• History Channel Total dead 35-60 million. (Much lower than the Atkinson and Wikipedia upper figure of 72 million.)
D-Day Armada – Allied Troops landed, 156,000.
  • Vehicles landed - 30,000. Planes - 11,000. Ships and landing craft - 5,000. Parachutists - 13,000.
  • Most Effective Bombers Used in Europe Britain Avro Lancaster, DeHavilland Mosquito (wooden, to avoid radar). USA B-17 Flying Fortress, B-24 Liberator, B-29 Superfortress. Germany Heinkel III, Junkers 87 Stuka, Junkers Ju-88.
  • Most Effective Tanks Used in Europe USA M4 Sherman Soviet T-34 German Panther (partly copied from Soviets), PzKfw Mk. IV Panzer, Tiger I/II.
U.S. Military in WWII–16 million.
  • 16.1 million–U.S. armed forces personnel who served in WWII between December 1, 1941 and December 31, 1946: 16.1 million. 33 months–The average length of active-duty by U.S. military personnel during WWII. 73% The proportion of U.S. military personnel who served abroad during WWII.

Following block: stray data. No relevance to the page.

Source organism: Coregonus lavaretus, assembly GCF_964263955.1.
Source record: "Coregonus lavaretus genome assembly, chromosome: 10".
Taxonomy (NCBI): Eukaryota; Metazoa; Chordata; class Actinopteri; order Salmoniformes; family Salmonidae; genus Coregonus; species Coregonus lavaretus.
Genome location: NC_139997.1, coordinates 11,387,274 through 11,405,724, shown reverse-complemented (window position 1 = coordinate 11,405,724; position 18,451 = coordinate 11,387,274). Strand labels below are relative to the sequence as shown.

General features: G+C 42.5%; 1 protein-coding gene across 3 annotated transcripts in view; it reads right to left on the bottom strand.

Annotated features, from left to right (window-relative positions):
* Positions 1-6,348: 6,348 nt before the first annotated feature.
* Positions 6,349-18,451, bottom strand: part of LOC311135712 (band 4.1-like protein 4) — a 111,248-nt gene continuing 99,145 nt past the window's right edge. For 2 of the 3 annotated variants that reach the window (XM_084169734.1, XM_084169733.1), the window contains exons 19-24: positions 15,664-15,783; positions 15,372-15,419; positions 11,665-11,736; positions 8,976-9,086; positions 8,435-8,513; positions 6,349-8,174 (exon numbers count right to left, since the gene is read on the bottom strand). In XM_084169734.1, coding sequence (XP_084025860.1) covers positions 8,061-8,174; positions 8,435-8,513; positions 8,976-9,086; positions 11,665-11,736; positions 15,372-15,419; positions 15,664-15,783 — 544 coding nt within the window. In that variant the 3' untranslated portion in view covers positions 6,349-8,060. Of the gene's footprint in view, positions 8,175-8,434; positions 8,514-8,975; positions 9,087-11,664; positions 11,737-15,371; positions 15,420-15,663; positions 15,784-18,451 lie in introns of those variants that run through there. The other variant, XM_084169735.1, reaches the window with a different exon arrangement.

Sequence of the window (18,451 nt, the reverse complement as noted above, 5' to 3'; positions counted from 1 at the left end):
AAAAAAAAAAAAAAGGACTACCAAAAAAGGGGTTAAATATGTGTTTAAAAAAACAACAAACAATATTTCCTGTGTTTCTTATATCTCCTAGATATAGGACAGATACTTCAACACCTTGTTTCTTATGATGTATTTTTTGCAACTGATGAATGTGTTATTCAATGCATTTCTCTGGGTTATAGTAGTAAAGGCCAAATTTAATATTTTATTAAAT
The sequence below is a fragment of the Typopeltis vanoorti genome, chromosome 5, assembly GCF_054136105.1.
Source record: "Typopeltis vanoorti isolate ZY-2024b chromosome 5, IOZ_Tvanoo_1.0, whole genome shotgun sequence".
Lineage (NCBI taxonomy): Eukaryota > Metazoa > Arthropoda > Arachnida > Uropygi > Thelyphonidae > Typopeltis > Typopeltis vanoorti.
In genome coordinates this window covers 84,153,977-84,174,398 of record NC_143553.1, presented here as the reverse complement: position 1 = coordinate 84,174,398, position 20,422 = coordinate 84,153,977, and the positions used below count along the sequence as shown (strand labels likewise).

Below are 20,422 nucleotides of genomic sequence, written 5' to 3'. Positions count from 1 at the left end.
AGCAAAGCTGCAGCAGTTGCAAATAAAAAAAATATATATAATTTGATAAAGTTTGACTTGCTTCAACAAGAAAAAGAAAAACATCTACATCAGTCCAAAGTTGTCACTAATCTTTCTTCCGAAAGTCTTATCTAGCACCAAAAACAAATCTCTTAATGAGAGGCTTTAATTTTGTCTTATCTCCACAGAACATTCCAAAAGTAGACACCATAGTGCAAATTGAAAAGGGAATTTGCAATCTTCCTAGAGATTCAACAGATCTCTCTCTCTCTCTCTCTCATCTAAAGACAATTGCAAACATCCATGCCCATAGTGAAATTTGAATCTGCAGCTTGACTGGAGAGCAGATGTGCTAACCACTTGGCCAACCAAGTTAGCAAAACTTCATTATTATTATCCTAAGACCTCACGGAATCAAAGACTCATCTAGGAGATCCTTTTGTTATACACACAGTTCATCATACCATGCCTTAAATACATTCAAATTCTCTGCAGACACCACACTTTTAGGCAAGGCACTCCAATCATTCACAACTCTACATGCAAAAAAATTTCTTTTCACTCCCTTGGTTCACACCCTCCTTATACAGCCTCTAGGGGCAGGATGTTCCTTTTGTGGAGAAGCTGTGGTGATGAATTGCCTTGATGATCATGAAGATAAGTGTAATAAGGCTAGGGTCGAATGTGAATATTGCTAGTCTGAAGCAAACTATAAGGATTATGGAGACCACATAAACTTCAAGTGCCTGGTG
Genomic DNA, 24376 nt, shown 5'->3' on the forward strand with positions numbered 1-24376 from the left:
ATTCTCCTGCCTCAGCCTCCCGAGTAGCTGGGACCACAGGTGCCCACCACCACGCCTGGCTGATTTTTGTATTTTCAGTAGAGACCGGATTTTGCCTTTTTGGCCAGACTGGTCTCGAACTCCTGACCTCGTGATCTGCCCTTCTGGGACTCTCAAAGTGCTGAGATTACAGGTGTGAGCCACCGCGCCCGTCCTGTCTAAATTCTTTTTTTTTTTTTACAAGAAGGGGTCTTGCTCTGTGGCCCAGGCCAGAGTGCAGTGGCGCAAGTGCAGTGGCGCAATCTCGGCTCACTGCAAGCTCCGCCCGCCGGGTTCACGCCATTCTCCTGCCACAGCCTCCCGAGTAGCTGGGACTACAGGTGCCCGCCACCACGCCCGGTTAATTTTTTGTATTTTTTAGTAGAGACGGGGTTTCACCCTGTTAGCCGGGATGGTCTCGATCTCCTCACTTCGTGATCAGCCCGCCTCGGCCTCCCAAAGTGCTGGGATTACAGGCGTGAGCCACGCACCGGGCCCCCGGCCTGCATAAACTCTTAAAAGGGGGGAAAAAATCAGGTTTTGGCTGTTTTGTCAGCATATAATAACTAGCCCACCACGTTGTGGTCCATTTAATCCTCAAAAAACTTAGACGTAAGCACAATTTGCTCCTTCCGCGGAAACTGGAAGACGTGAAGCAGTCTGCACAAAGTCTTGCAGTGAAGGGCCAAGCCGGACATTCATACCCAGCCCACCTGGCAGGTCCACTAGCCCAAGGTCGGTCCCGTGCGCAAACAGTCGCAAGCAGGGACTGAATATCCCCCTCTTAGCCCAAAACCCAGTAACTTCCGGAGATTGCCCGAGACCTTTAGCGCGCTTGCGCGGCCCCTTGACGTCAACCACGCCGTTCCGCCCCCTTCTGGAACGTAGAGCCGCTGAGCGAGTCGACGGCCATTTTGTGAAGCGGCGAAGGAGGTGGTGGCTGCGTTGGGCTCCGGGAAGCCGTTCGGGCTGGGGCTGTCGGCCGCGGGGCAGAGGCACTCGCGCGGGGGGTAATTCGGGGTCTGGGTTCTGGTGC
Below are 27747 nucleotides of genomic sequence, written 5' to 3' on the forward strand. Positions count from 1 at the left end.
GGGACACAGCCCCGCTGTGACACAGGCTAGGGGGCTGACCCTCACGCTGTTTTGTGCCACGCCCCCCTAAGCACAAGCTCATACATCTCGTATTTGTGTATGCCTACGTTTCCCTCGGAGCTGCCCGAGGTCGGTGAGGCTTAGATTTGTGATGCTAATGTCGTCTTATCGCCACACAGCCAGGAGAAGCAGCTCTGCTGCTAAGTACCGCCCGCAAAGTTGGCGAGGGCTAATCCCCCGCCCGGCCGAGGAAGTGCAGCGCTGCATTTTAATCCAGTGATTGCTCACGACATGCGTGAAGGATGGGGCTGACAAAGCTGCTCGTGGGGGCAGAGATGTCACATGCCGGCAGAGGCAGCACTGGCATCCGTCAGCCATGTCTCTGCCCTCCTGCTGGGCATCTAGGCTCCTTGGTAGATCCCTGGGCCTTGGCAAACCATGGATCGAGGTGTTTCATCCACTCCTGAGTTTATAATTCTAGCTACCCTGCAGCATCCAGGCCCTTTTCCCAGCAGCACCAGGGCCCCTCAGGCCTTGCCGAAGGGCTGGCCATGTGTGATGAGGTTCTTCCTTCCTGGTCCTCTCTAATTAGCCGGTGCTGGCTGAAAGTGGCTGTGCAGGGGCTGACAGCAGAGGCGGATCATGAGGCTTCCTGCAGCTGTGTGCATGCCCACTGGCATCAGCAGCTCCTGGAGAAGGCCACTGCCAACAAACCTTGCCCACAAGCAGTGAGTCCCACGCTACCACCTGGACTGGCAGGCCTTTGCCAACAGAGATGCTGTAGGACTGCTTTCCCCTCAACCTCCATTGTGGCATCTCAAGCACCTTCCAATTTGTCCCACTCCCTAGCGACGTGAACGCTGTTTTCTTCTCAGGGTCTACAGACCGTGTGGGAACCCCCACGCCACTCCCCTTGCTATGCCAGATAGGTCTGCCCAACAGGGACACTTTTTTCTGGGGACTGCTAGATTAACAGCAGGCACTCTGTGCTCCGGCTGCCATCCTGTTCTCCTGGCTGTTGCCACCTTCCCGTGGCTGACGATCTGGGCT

• 292,000–Number of U.S. soldiers, sailors, airmen and marines killed in battle in WWII. 114,000–Number of other deaths sustained by U.S. forces during WWII. 671,000–The number of U.S. troops wounded during WWII.
Surviving Veterans

The few surviving veterans from World War II are fading away with an attrition rate that in some cases approaches 30 percent per year. I have interviewed one survivor at length.
  • 5.7 million The number of World War II veterans counted in Census 2000. The census identified the period of service for World War II veterans as September 1940 to July 1947.